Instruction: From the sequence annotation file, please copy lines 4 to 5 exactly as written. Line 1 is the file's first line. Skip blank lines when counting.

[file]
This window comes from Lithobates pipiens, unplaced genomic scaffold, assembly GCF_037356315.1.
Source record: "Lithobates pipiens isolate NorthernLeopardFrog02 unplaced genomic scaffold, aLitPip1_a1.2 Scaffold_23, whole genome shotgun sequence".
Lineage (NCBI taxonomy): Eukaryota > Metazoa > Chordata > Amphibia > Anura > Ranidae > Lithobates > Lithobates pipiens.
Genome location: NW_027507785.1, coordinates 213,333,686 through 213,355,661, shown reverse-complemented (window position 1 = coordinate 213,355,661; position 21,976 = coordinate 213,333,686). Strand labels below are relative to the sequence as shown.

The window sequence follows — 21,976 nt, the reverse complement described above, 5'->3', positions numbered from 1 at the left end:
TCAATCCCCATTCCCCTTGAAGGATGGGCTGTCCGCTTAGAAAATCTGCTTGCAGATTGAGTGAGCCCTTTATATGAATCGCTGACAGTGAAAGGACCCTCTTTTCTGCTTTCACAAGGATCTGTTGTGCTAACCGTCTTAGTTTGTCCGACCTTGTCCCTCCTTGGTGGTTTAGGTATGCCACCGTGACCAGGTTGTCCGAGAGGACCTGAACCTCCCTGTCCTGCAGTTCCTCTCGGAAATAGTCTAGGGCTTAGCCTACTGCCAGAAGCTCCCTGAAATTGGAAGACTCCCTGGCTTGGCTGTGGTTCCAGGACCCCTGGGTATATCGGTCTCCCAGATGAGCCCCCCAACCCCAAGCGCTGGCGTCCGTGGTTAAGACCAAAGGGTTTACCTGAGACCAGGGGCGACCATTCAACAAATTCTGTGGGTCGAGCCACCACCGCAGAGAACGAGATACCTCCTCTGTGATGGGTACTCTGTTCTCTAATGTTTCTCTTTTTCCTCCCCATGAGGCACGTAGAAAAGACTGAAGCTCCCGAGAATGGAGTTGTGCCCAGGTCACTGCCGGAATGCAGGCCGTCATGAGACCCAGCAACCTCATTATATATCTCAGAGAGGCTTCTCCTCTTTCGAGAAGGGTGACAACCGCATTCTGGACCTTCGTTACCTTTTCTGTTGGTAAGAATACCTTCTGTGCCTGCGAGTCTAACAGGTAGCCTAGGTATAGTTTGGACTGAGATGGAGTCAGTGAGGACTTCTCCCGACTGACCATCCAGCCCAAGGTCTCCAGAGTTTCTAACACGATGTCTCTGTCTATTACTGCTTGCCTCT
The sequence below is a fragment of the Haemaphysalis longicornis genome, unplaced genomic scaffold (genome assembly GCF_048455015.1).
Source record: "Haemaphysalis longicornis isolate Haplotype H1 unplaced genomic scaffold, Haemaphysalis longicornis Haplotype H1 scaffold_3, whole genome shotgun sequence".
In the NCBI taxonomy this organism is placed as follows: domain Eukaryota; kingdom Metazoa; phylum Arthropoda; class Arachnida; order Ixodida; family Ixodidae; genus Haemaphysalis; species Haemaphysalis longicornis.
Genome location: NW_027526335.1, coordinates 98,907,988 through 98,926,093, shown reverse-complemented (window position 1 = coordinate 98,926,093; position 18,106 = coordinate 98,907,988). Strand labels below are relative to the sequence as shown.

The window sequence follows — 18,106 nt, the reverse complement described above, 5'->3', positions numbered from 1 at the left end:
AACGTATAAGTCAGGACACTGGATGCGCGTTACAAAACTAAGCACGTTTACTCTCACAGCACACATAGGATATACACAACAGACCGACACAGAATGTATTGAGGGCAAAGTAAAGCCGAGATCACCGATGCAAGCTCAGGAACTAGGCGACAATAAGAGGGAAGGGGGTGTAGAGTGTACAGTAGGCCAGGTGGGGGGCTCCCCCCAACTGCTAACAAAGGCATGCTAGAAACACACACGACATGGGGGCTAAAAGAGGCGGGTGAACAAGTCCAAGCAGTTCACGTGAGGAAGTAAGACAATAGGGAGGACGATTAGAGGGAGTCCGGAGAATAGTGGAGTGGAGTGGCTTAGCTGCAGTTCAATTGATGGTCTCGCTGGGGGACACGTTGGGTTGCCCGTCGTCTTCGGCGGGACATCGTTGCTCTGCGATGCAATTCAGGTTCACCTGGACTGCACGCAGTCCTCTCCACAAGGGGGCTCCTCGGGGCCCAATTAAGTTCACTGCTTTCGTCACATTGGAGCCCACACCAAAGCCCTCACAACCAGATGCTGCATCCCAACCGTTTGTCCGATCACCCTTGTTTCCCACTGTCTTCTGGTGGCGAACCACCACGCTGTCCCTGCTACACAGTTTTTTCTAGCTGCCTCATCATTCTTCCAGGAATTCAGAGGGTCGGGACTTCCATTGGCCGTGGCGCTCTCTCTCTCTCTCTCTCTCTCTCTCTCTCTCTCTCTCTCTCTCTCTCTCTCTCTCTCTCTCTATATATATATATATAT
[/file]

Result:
Genome location: NW_027507785.1, coordinates 213,333,686 through 213,355,661, shown reverse-complemented (window position 1 = coordinate 213,355,661; position 21,976 = coordinate 213,333,686). Strand labels below are relative to the sequence as shown.

The window sequence follows — 21,976 nt, the reverse complement described above, 5'->3', positions numbered from 1 at the left end: